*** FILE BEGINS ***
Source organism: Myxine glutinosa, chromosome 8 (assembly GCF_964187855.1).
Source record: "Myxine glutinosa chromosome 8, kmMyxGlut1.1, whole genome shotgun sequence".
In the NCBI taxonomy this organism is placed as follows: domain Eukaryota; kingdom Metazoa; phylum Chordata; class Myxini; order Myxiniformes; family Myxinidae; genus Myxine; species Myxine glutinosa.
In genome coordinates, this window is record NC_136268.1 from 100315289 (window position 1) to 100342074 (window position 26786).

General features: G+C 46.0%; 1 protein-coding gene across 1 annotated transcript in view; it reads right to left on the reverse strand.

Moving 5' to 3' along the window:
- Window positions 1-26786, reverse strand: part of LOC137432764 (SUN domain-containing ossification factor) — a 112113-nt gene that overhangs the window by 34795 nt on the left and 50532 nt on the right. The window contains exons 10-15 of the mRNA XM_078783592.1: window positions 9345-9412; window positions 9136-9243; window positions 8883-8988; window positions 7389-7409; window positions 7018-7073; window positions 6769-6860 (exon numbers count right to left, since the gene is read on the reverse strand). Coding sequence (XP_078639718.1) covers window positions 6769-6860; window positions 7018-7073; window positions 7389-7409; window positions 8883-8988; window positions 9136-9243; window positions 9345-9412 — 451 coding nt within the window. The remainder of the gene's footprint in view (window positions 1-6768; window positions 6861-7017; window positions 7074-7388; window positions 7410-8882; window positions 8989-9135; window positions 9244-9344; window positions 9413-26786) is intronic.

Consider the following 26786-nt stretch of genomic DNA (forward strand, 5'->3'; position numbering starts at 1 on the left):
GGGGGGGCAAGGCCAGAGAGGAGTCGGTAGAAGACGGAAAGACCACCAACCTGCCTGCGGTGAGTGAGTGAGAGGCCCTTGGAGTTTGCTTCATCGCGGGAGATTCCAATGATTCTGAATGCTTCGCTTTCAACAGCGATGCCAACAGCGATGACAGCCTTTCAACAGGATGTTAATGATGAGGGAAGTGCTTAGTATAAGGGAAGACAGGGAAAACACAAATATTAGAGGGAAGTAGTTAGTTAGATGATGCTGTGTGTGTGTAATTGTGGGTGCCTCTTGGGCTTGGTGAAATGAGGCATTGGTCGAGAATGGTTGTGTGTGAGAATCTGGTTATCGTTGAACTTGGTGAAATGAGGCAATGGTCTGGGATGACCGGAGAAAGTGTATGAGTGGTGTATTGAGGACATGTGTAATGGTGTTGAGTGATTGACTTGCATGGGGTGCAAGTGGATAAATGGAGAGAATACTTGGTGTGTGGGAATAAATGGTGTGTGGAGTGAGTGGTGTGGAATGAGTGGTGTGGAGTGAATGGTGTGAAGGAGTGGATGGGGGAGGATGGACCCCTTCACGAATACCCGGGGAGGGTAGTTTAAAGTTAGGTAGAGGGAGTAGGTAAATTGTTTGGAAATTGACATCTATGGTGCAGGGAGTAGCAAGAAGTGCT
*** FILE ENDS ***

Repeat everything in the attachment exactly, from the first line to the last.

Source organism: Myxine glutinosa, chromosome 8 (assembly GCF_964187855.1).
Source record: "Myxine glutinosa chromosome 8, kmMyxGlut1.1, whole genome shotgun sequence".
In the NCBI taxonomy this organism is placed as follows: domain Eukaryota; kingdom Metazoa; phylum Chordata; class Myxini; order Myxiniformes; family Myxinidae; genus Myxine; species Myxine glutinosa.
In genome coordinates, this window is record NC_136268.1 from 100315289 (window position 1) to 100342074 (window position 26786).

General features: G+C 46.0%; 1 protein-coding gene across 1 annotated transcript in view; it reads right to left on the reverse strand.

Moving 5' to 3' along the window:
- Window positions 1-26786, reverse strand: part of LOC137432764 (SUN domain-containing ossification factor) — a 112113-nt gene that overhangs the window by 34795 nt on the left and 50532 nt on the right. The window contains exons 10-15 of the mRNA XM_078783592.1: window positions 9345-9412; window positions 9136-9243; window positions 8883-8988; window positions 7389-7409; window positions 7018-7073; window positions 6769-6860 (exon numbers count right to left, since the gene is read on the reverse strand). Coding sequence (XP_078639718.1) covers window positions 6769-6860; window positions 7018-7073; window positions 7389-7409; window positions 8883-8988; window positions 9136-9243; window positions 9345-9412 — 451 coding nt within the window. The remainder of the gene's footprint in view (window positions 1-6768; window positions 6861-7017; window positions 7074-7388; window positions 7410-8882; window positions 8989-9135; window positions 9244-9344; window positions 9413-26786) is intronic.

Consider the following 26786-nt stretch of genomic DNA (forward strand, 5'->3'; position numbering starts at 1 on the left):
GGGGGGGCAAGGCCAGAGAGGAGTCGGTAGAAGACGGAAAGACCACCAACCTGCCTGCGGTGAGTGAGTGAGAGGCCCTTGGAGTTTGCTTCATCGCGGGAGATTCCAATGATTCTGAATGCTTCGCTTTCAACAGCGATGCCAACAGCGATGACAGCCTTTCAACAGGATGTTAATGATGAGGGAAGTGCTTAGTATAAGGGAAGACAGGGAAAACACAAATATTAGAGGGAAGTAGTTAGTTAGATGATGCTGTGTGTGTGTAATTGTGGGTGCCTCTTGGGCTTGGTGAAATGAGGCATTGGTCGAGAATGGTTGTGTGTGAGAATCTGGTTATCGTTGAACTTGGTGAAATGAGGCAATGGTCTGGGATGACCGGAGAAAGTGTATGAGTGGTGTATTGAGGACATGTGTAATGGTGTTGAGTGATTGACTTGCATGGGGTGCAAGTGGATAAATGGAGAGAATACTTGGTGTGTGGGAATAAATGGTGTGTGGAGTGAGTGGTGTGGAATGAGTGGTGTGGAGTGAATGGTGTGAAGGAGTGGATGGGGGAGGATGGACCCCTTCACGAATACCCGGGGAGGGTAGTTTAAAGTTAGGTAGAGGGAGTAGGTAAATTGTTTGGAAATTGACATCTATGGTGCAGGGAGTAGCAAGAAGTGCT